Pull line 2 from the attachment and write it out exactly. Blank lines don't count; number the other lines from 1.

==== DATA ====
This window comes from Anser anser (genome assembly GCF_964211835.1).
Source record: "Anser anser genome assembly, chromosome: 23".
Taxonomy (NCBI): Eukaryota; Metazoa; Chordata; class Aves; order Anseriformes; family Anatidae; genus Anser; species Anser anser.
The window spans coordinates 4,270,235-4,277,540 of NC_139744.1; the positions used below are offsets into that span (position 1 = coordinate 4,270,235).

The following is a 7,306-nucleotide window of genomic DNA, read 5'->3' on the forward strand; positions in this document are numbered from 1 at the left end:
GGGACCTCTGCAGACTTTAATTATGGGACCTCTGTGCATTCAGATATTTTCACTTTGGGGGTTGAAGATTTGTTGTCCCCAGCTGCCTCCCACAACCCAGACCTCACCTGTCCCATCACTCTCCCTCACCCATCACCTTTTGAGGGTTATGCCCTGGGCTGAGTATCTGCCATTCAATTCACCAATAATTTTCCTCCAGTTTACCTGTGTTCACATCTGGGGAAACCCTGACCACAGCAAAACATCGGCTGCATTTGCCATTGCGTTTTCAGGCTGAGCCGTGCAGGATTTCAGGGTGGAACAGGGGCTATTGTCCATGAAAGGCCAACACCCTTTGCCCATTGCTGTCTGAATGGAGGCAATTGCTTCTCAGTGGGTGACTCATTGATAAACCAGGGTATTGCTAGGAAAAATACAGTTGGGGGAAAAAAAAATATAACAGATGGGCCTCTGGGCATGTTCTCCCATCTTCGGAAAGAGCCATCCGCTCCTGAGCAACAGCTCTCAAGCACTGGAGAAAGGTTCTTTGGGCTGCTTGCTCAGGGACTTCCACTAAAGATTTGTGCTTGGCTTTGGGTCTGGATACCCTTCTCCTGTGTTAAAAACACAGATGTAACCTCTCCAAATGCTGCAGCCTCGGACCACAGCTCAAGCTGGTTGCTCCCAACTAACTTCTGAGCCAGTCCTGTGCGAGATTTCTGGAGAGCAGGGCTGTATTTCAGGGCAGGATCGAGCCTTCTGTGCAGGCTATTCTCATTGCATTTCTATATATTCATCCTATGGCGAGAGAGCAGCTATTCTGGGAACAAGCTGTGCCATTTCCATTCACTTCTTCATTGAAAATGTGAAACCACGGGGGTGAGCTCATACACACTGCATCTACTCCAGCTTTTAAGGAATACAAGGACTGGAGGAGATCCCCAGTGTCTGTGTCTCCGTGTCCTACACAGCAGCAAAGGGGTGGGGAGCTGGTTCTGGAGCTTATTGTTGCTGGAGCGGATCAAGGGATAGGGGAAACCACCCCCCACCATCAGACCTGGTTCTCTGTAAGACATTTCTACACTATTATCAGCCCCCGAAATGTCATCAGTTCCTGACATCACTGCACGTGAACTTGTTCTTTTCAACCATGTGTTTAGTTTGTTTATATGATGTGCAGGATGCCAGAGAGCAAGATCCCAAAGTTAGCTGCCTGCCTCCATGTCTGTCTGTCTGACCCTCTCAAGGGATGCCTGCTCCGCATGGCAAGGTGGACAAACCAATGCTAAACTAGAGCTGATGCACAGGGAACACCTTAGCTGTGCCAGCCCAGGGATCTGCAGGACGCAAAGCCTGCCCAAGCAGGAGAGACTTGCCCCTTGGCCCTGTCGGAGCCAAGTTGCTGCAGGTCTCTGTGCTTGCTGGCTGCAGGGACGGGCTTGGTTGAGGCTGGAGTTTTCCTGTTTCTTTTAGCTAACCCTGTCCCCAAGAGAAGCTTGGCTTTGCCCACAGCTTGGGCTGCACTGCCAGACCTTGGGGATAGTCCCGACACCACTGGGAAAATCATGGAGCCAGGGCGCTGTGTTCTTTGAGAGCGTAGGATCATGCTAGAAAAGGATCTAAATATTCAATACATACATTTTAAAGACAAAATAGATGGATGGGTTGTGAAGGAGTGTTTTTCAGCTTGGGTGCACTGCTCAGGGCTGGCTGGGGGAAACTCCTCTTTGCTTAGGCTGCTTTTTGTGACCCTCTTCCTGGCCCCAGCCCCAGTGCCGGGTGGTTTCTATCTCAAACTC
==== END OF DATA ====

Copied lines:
Source record: "Anser anser genome assembly, chromosome: 23".